Mr. Matt got everyone in the mood by leading the kids in a rousing chorus of pirate talk, including “Aaaaaarrrrrrrrrgh!” “Shiver me timbers” and “Swab the deck!”  We explained that sailors sang to help pass the time and also to make sure that everyone hauled on the ropes in unison.  We taught them the refrain of Haul on the Bowline and gave them a rope to hold as we swayed back and forth to the beat.  Then we got them to practice their swaggering and swashbuckling to The Coast of High Barbary.

Our featured story was The Pirate’s Parrot, by Lyn Rossiter-McFarland and illustrated by James McFarland.  The seeing-eye parrot of Captain Cur has dropped dead, and the grieving captain has dropped — and accidentally crushed underfoot — his monocle.  This renders him nearly blind, which is why he doesn’t notice that the package his bungling sailors steal as a replacement contains a teddy bear, not a bird.  His quick-thinking quartermaster explains that the crew’s laughter is “the dreaded giggle of fear” inspired by this strange new “fur-feathered, sharp-toothed, beady-eyed buzzard of a bird.”  Down below, the teddy is about to be tossed into the sea when it begs for its life and is taught its duties as the captain’s bird.  It’s a great story, with ample opportunity for growling, swaggering, and swashbuckling.

Afterwards we made pirate hats and eye patches.  These simple crafts were easy for the kids to make themselves, and they loved wearing them.

I managed to snap a photo of this rogue’s gallery before they went their marauding ways:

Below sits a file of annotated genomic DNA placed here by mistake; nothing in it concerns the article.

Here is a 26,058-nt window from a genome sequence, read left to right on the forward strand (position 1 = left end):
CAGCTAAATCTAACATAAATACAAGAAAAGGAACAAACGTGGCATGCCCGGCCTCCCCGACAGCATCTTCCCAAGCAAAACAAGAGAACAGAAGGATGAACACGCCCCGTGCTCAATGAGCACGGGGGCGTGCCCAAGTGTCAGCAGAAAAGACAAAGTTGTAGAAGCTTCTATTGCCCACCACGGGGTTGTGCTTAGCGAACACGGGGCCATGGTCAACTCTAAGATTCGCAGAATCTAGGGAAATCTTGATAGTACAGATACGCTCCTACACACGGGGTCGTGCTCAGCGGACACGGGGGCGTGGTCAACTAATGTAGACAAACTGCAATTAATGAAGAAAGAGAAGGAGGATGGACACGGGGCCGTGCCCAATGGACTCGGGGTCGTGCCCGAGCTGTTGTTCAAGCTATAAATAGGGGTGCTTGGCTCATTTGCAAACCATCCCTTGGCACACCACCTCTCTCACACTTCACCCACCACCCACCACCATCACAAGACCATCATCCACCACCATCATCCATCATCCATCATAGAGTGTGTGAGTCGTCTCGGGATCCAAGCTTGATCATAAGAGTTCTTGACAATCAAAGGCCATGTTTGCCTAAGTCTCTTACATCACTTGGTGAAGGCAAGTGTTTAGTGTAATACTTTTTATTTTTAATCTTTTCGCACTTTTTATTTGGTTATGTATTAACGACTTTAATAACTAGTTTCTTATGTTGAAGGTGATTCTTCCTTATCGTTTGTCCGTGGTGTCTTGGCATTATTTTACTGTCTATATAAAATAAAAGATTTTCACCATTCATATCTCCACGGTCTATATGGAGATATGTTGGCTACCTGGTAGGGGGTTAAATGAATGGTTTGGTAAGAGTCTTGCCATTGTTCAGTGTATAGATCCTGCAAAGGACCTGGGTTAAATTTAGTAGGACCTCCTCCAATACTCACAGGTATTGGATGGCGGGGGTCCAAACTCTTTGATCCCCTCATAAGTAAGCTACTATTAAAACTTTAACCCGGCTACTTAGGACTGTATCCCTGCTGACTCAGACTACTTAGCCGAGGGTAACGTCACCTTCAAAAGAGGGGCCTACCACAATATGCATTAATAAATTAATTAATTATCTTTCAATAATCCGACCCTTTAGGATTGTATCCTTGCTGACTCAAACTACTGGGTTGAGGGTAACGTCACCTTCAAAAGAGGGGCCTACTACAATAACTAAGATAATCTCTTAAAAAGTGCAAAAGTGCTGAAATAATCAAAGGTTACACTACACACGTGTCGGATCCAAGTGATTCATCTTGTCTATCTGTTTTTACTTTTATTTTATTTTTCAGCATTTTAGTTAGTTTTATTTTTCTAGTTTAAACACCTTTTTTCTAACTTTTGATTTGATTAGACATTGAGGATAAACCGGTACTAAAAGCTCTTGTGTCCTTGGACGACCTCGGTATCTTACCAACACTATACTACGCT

Origami Boat Regatta!

by Vicky on June 15, 2010

I had been a bit worried that our regulars in the Origami Cool Zone might find simple boats too elementary and not sufficiently challenging.  But how could i forget that one of the many charms of origami is the simplicity, elegance, and frugality of the traditional designs?  Like music, paper folding is an art that transcends language and allows people to connect through a shared experience.

We had our usual large crowd for the Origami Cool Zone.

And the boats were a big hit!

It was an extremely hot day, but quite a few people — and all of the kids — took their boats outside to test their seaworthiness.  We had set up two large tubs full of water, and we passed out straws so people could blow their boats around.  There was an intermittent stiff breeze that also kept the boats in motion.

Playing with boats is amazingly relaxing.  Everyone was enjoying themselves so much that we had a hard time getting them to leave at closing time.


Q: Is an origami boat a document?

by Vicky on June 14, 2010

A: Yes, it is a document when a haiku is written on it!

Our kick-off for the Summer Reading Program happened to coincide with the regular monthly meeting of the Origami Cool Zone, so an origami boat regatta was planned since this would be a perfect way to “Make a Splash @ Your Library!”